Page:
Who chooses the experts? They include panels convened by the National Academies of Sciences, or advisory boards of professional societies such as the American College of Cardiology. The makeup of these panels can be challenged, and of course, people can choose to ignore the "experts" and believe what they want.
In health research, "causing" disease is defined as "increasing risk." This does not mean that exposure to something like cigarettes is both necessary and sufficient to cause disease. Most heavy smokers never get lung cancer, and some lifelong non-smokers do.
However, experts agree that smoking causes lung cancer because hundreds of observational epidemiological studies show that a heavy smoker has a risk of lung cancer 10 to 20 times higher than a non-smoker. This agreement among experts is the proof that smoking causes lung cancer.
For many other potential hazards, the epidemiology is either inadequate or contradictory. One study may show an association between exposure and disease, while another shows no relationship.
This can happen because the exposure does not cause the disease, and studies that do show a relationship are due to chance, bias and/or confounding – in other words, they are false positive results.
It also can happen because the true exposure has not been accurately measured, so existing research is masking a real causative effect – also known as a false negative result.
The process of proving cause in science is quite similar to a jury trial. Evidence is presented to a jury (the expert panel or committee), which renders a verdict. To a "reasonable" person, does the evidence rise to the level of guilt – or, in science, proof of cause and effect?
A health scientist sees proof of causation when evidence from epidemiology (observational studies in people) and toxicology (experiments in rats), and, to some extent basic science (does a chemical damage DNA in a test tube?) accumulates to the point where there is no other viable explanation for the evidence than cause and effect.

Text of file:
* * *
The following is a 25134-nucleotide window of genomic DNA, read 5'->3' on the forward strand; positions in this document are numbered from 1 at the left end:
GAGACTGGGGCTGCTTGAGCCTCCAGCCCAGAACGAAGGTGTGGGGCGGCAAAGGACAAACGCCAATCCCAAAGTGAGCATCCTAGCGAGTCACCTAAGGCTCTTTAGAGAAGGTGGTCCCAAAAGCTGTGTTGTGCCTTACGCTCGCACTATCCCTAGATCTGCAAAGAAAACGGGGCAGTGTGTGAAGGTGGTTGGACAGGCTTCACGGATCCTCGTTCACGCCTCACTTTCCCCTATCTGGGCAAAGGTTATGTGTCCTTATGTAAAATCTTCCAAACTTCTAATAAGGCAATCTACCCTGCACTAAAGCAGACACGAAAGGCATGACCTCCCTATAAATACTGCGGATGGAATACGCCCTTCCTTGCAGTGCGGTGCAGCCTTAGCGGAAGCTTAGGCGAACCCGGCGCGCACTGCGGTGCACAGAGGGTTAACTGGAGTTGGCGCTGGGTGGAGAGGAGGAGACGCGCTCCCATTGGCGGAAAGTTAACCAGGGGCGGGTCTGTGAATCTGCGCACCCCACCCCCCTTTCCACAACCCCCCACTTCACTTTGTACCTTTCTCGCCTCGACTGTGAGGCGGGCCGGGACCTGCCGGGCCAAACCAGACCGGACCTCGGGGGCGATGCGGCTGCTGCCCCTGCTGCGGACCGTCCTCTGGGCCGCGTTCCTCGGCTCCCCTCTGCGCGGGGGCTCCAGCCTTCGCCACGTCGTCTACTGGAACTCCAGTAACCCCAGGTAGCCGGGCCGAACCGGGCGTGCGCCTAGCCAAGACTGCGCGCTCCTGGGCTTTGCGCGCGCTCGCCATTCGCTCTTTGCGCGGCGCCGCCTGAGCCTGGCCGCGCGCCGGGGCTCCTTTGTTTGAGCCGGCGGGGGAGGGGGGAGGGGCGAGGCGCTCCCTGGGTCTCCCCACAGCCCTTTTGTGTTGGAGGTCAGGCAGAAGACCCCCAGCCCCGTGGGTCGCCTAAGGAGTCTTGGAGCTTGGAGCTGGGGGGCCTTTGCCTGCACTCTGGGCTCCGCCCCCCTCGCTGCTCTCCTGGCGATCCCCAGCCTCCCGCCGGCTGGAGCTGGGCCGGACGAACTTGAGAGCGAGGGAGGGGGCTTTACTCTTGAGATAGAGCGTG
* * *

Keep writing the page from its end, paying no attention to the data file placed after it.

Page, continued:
Epidemiology is paramount, because it is a direct assessment of risk in human beings. It is analogous to circumstantial evidence in a jury trial.
Is circumstantial evidence enough?
The fact that smoking causes lung cancer is accepted beyond a reasonable doubt based on the circumstantial evidence of numerous observational epidemiological studies. A convincing case for guilt can rest entirely on circumstantial evidence when that evidence is extensive and strong enough to convince a panel of experts.
It will be harder for jurors in the Roundup trials to weigh epidemiological evidence that glyphosate caused plaintiffs' cancer, because jurors are rarely experts and successful trial lawyers are exceptionally persuasive.
In my view, there are two crucial requirements for an equitable assessment of proof of causation from products like glyphosate or cigarettes. First, were the epidemiological studies well done? Second, how objective are the jurors and the expert witnesses?
Both science and the judicial system are highly imperfect. The verdicts in these trials could be wrong, and could be appealed. This happens as often in the worlds of science and medicine as it does in the courtroom.
It took many years to develop a broad consensus on cigarettes. Unfortunately for the plaintiffs in the Roundup litigation, the same may be true for glyphosate.